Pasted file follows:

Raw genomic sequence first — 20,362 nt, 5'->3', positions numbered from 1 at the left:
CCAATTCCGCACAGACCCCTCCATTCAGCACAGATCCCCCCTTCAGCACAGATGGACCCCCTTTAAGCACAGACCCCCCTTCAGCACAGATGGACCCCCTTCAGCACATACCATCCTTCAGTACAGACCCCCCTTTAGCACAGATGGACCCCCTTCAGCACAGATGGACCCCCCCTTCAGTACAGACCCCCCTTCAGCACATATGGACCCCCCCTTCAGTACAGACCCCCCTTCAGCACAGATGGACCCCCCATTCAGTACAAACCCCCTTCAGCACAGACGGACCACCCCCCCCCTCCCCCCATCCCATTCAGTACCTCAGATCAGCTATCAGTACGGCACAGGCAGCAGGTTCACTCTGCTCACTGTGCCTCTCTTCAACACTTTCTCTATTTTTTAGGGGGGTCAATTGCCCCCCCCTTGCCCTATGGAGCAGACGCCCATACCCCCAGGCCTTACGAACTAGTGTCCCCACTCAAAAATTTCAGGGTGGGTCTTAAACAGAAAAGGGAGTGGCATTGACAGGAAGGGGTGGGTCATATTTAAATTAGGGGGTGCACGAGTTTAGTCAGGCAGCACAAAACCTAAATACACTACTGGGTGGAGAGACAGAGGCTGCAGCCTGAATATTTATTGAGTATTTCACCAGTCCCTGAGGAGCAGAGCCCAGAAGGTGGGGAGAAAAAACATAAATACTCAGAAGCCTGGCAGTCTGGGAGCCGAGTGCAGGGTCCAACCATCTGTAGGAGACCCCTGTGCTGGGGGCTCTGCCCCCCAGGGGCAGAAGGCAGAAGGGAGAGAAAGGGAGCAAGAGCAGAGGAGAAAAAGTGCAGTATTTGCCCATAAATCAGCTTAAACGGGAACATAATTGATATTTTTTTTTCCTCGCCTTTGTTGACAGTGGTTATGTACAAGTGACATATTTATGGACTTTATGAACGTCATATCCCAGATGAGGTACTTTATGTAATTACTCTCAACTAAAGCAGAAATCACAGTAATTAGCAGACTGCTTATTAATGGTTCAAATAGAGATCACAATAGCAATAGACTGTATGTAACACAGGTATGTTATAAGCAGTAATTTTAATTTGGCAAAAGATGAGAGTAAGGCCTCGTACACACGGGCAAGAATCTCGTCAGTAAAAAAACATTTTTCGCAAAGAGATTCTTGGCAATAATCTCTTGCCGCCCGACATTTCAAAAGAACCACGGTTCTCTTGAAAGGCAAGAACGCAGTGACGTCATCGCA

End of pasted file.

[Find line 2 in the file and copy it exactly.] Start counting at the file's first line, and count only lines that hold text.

CCAATTCCGCACAGACCCCTCCATTCAGCACAGATCCCCCCTTCAGCACAGATGGACCCCCTTTAAGCACAGACCCCCCTTCAGCACAGATGGACCCCCTTCAGCACATACCATCCTTCAGTACAGACCCCCCTTTAGCACAGATGGACCCCCTTCAGCACAGATGGACCCCCCCTTCAGTACAGACCCCCCTTCAGCACATATGGACCCCCCCTTCAGTACAGACCCCCCTTCAGCACAGATGGACCCCCCATTCAGTACAAACCCCCTTCAGCACAGACGGACCACCCCCCCCCTCCCCCCATCCCATTCAGTACCTCAGATCAGCTATCAGTACGGCACAGGCAGCAGGTTCACTCTGCTCACTGTGCCTCTCTTCAACACTTTCTCTATTTTTTAGGGGGGTCAATTGCCCCCCCCTTGCCCTATGGAGCAGACGCCCATACCCCCAGGCCTTACGAACTAGTGTCCCCACTCAAAAATTTCAGGGTGGGTCTTAAACAGAAAAGGGAGTGGCATTGACAGGAAGGGGTGGGTCATATTTAAATTAGGGGGTGCACGAGTTTAGTCAGGCAGCACAAAACCTAAATACACTACTGGGTGGAGAGACAGAGGCTGCAGCCTGAATATTTATTGAGTATTTCACCAGTCCCTGAGGAGCAGAGCCCAGAAGGTGGGGAGAAAAAACATAAATACTCAGAAGCCTGGCAGTCTGGGAGCCGAGTGCAGGGTCCAACCATCTGTAGGAGACCCCTGTGCTGGGGGCTCTGCCCCCCAGGGGCAGAAGGCAGAAGGGAGAGAAAGGGAGCAAGAGCAGAGGAGAAAAAGTGCAGTATTTGCCCATAAATCAGCTTAAACGGGAACATAATTGATATTTTTTTTTCCTCGCCTTTGTTGACAGTGGTTATGTACAAGTGACATATTTATGGACTTTATGAACGTCATATCCCAGATGAGGTACTTTATGTAATTACTCTCAACTAAAGCAGAAATCACAGTAATTAGCAGACTGCTTATTAATGGTTCAAATAGAGATCACAATAGCAATAGACTGTATGTAACACAGGTATGTTATAAGCAGTAATTTTAATTTGGCAAAAGATGAGAGTAAGGCCTCGTACACACGGGCAAGAATCTCGTCAGTAAAAAAACATTTTTCGCAAAGAGATTCTTGGCAATAATCTCTTGCCGCCCGACATTTCAAAAGAACCACGGTTCTCTTGAAAGGCAAGAACGCAGTGACGTCATCGCA